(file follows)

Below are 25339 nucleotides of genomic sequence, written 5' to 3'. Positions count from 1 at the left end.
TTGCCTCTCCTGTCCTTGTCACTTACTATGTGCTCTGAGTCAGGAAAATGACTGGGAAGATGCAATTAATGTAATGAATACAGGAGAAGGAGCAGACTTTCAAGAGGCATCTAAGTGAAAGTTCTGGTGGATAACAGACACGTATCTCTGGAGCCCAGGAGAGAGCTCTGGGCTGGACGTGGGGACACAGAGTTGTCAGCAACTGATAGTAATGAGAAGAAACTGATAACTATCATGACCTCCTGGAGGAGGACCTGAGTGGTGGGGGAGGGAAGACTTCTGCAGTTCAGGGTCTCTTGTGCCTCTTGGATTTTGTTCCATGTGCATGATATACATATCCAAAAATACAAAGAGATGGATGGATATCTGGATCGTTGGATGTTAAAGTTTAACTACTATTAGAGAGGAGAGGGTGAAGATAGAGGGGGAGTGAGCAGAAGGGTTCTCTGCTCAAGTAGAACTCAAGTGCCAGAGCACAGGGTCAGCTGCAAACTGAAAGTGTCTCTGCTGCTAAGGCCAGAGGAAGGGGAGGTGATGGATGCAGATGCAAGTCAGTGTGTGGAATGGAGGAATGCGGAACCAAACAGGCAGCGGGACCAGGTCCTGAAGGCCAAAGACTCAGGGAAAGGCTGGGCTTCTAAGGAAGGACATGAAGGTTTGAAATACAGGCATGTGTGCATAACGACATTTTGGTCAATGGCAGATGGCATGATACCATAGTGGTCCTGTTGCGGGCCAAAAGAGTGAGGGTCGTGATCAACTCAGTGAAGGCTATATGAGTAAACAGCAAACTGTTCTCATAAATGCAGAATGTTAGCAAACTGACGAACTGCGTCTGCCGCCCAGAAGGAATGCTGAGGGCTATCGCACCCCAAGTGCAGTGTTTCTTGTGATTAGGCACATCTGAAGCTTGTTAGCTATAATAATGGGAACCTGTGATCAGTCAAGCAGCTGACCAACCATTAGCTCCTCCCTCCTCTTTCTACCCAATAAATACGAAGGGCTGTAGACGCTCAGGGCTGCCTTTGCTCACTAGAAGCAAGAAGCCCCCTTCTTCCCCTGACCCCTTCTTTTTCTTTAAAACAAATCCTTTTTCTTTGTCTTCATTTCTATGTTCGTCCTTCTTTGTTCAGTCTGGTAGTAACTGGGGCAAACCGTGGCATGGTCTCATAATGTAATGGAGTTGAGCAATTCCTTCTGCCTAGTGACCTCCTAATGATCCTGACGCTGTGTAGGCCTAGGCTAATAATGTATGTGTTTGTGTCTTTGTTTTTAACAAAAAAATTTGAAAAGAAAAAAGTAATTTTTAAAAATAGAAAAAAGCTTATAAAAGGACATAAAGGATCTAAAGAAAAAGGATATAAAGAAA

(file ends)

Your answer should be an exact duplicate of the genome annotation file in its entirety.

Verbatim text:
Below are 25339 nucleotides of genomic sequence, written 5' to 3'. Positions count from 1 at the left end.
TTGCCTCTCCTGTCCTTGTCACTTACTATGTGCTCTGAGTCAGGAAAATGACTGGGAAGATGCAATTAATGTAATGAATACAGGAGAAGGAGCAGACTTTCAAGAGGCATCTAAGTGAAAGTTCTGGTGGATAACAGACACGTATCTCTGGAGCCCAGGAGAGAGCTCTGGGCTGGACGTGGGGACACAGAGTTGTCAGCAACTGATAGTAATGAGAAGAAACTGATAACTATCATGACCTCCTGGAGGAGGACCTGAGTGGTGGGGGAGGGAAGACTTCTGCAGTTCAGGGTCTCTTGTGCCTCTTGGATTTTGTTCCATGTGCATGATATACATATCCAAAAATACAAAGAGATGGATGGATATCTGGATCGTTGGATGTTAAAGTTTAACTACTATTAGAGAGGAGAGGGTGAAGATAGAGGGGGAGTGAGCAGAAGGGTTCTCTGCTCAAGTAGAACTCAAGTGCCAGAGCACAGGGTCAGCTGCAAACTGAAAGTGTCTCTGCTGCTAAGGCCAGAGGAAGGGGAGGTGATGGATGCAGATGCAAGTCAGTGTGTGGAATGGAGGAATGCGGAACCAAACAGGCAGCGGGACCAGGTCCTGAAGGCCAAAGACTCAGGGAAAGGCTGGGCTTCTAAGGAAGGACATGAAGGTTTGAAATACAGGCATGTGTGCATAACGACATTTTGGTCAATGGCAGATGGCATGATACCATAGTGGTCCTGTTGCGGGCCAAAAGAGTGAGGGTCGTGATCAACTCAGTGAAGGCTATATGAGTAAACAGCAAACTGTTCTCATAAATGCAGAATGTTAGCAAACTGACGAACTGCGTCTGCCGCCCAGAAGGAATGCTGAGGGCTATCGCACCCCAAGTGCAGTGTTTCTTGTGATTAGGCACATCTGAAGCTTGTTAGCTATAATAATGGGAACCTGTGATCAGTCAAGCAGCTGACCAACCATTAGCTCCTCCCTCCTCTTTCTACCCAATAAATACGAAGGGCTGTAGACGCTCAGGGCTGCCTTTGCTCACTAGAAGCAAGAAGCCCCCTTCTTCCCCTGACCCCTTCTTTTTCTTTAAAACAAATCCTTTTTCTTTGTCTTCATTTCTATGTTCGTCCTTCTTTGTTCAGTCTGGTAGTAACTGGGGCAAACCGTGGCATGGTCTCATAATGTAATGGAGTTGAGCAATTCCTTCTGCCTAGTGACCTCCTAATGATCCTGACGCTGTGTAGGCCTAGGCTAATAATGTATGTGTTTGTGTCTTTGTTTTTAACAAAAAAATTTGAAAAGAAAAAAGTAATTTTTAAAAATAGAAAAAAGCTTATAAAAGGACATAAAGGATCTAAAGAAAAAGGATATAAAGAAA